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Monthly Archives: February 2009

I have just accomplished a task to transfer tree-formed data structure from client application environment into PostgreSQL PLSQL body function. The tree at client side is structured as shown below:

  |–Manager1
  |    |
  |    |–Senior1
  |    |    |–Junior1
  |    |    |–Junior2
  |    |
  |    |–Senior2
  |         |–Junior3
  |         |–Junior4
  |  
  |–Manager2
      |
      |–Senior3
      |    |–Junior5
      |    |–Junior6
      |
      |–Senior4
           |–Junior7
           |–Junior8

Instead of send the item pieces one by one, I want to send all the items at once.

PLSQL Function (convert array of ltree into nested hash)

I decide to package the tree items in the array of LTREE field type provided in PostgreSQL contrib module by Teodor Sigaev and Oleg Bartunov. Later in the function body, I convert the LTREE array into HSTORE (again thanks to Teodor Sigaev and Oleg Bartunov). HSTORE maps key to value. Both are string types. But in my case, the hash contains key which point to another hash, creating nested hash.

Following is the stored procedure in PLSQL created on Postgresql 8.3.1:

CREATE OR REPLACE FUNCTION organization(IN trees ltree[]) RETURNS void AS
$BODY$
DECLARE
——–ltree[] will be converted to nested hash:
————-hash_mgr=>hash_snr=>array(Juniors)
    i integer;
    count integer;
    hash_mgr hstore;
    hash_snr hstore;
    tree ltree;
    arr text[];
    mgr text;
    snr text;
    jnr text;
    k1 text; v1 text;
    k2 text; v2 text;
BEGIN
    count:=ARRAY_UPPER(trees,1);
——–convert array of trees into nested hash:
    FOR i IN 1..count LOOP
        tree:=trees[i];
        mgr:=SUBLTREE(tree,0,1);
        snr:=SUBLTREE(tree,1,2);
        jnr:=SUBLTREE(tree,2,3);
        hash_snr:=(hash_mgr->mgr)::hstore;
        arr:=(hash_snr->snr)::text[];
        arr:=COALESCE(arr,'{}’::text[]) || jnr;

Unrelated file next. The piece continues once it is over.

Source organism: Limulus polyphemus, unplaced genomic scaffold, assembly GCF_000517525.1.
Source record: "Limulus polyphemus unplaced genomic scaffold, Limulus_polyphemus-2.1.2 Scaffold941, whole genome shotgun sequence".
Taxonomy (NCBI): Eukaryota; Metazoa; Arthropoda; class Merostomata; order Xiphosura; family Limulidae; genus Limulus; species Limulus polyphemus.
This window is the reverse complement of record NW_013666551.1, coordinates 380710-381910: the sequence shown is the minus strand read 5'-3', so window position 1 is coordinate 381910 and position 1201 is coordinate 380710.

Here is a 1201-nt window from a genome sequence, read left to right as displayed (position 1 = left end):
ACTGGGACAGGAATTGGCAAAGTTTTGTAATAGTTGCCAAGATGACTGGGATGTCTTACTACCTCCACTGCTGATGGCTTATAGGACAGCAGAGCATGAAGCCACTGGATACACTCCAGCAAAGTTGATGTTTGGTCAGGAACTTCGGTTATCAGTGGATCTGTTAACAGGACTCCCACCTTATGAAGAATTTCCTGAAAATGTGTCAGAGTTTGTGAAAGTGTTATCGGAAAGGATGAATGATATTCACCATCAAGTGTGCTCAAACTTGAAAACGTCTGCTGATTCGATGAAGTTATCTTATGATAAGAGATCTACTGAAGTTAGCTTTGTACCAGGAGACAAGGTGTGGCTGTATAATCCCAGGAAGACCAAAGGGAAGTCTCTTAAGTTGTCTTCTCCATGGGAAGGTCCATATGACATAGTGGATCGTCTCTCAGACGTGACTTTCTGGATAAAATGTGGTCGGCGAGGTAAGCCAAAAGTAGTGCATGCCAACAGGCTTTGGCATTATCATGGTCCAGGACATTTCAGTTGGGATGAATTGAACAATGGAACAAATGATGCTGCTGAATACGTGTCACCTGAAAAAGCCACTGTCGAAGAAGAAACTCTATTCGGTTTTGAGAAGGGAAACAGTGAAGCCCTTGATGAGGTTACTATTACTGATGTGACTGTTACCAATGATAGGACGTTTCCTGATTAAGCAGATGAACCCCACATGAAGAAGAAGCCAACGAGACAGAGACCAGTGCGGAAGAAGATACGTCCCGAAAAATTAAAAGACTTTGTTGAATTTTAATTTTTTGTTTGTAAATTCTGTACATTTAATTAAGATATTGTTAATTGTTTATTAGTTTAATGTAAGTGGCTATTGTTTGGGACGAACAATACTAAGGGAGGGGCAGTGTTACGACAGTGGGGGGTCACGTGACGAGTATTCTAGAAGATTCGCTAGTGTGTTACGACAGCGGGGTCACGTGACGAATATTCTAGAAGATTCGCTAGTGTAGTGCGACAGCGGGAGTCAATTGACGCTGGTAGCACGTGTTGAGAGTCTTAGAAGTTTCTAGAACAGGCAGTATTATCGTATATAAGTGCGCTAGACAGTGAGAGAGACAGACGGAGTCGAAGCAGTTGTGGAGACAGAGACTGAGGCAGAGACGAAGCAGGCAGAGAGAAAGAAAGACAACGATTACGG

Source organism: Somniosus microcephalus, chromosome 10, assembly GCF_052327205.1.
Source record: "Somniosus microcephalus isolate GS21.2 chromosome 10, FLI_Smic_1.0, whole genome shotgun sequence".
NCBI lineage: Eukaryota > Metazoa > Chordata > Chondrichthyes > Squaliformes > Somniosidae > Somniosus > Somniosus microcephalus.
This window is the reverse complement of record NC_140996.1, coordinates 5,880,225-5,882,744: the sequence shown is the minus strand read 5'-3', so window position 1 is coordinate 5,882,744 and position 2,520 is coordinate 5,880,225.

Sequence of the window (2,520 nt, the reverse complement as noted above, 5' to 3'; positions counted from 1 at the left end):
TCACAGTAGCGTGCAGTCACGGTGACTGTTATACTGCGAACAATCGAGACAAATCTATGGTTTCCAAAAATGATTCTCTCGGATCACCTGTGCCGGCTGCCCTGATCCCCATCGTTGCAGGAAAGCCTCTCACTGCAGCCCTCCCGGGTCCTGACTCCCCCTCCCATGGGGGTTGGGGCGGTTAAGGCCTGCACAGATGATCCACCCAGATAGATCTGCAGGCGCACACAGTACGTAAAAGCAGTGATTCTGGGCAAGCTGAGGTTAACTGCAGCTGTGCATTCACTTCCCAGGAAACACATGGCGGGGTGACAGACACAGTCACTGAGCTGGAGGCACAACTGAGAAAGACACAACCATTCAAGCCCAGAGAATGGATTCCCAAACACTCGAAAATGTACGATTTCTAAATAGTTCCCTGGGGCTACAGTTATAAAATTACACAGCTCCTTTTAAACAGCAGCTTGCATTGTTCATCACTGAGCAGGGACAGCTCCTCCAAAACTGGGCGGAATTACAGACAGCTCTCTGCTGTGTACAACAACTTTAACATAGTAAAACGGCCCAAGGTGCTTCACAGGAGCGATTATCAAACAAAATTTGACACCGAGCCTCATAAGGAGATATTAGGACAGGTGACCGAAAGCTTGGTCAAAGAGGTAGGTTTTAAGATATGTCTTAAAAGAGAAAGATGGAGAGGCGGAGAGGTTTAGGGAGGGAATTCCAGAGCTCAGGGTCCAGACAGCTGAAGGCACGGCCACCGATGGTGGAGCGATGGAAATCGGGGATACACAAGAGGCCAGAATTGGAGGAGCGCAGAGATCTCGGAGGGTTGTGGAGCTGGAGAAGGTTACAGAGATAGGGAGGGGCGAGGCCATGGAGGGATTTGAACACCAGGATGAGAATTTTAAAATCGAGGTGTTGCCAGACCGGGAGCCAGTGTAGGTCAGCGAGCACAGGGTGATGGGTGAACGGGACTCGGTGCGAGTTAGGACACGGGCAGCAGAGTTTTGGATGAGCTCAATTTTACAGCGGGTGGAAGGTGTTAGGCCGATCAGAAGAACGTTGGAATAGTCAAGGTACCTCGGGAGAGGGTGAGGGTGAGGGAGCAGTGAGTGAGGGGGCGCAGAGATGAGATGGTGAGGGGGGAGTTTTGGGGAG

hash_snr:=COALESCE( hash_snr||(snr=>arr::text),snr=>arr::text);
        hash_mgr:=COALESCE( hash_mgr||(mgr=>hash_snr::text),mgr=>hash_snr::text);
    END LOOP;
——–now we hava nested hash
——–usage 1: get Junior1 and Junior2:
    arr:=((hash_mgr->’Manager1′)::hstore)->’Senior1′;
    RAISE NOTICE ‘% %’,arr[1],arr[2];
——–navigate all items
    FOR k1, v1 IN SELECT key, value FROM EACH(hash_mgr) LOOP
        RAISE NOTICE ‘manager: %’,k1;
        FOR k2, v2 IN SELECT key, value FROM EACH(v1::hstore) LOOP
            RAISE NOTICE ‘ senior: %’,k2;
            RAISE NOTICE ‘ junior: %’,(v2::text[])[1];
            RAISE NOTICE ‘ junior: %’,(v2::text[])[2];
        END LOOP;
    END LOOP;
    RETURN;
END;$BODY$
LANGUAGE ‘plpgsql’ STABLE;

Let’s start from lowest level. Hash hash_snr maps “senior” to array of juniors.
Go up one level, hash hash_mgr maps “manager” to hash hash_snr.

To use the function, client application should invoke it as follows:

SELECT organization(‘{
    Manager1.Senior1.Junior1,
    Manager1.Senior1.Junior2,
    Manager1.Senior2.Junior3,
    Manager1.Senior2.Junior4,
        Manager2.Senior3.Junior5,
        Manager2.Senior3.Junior6,
        Manager2.Senior4.Junior7,
        Manager2.Senior4.Junior8
    }’);

Take note RAISE NOTICE at the lower portion of function body. It will give us messages as follows:

NOTICE:    Junior1 Junior2
NOTICE:    manager: Manager1
NOTICE:        senior: Senior1
NOTICE:                junior: Junior1
NOTICE:                junior: Junior2
NOTICE:        senior: Senior2
NOTICE:                junior: Junior3
NOTICE:                junior: Junior4
NOTICE:    manager: Manager2
NOTICE:        senior: Senior3
NOTICE:                junior: Junior5
NOTICE:                junior: Junior6
NOTICE:        senior: Senior4
NOTICE:                junior: Junior7
NOTICE:                junior: Junior8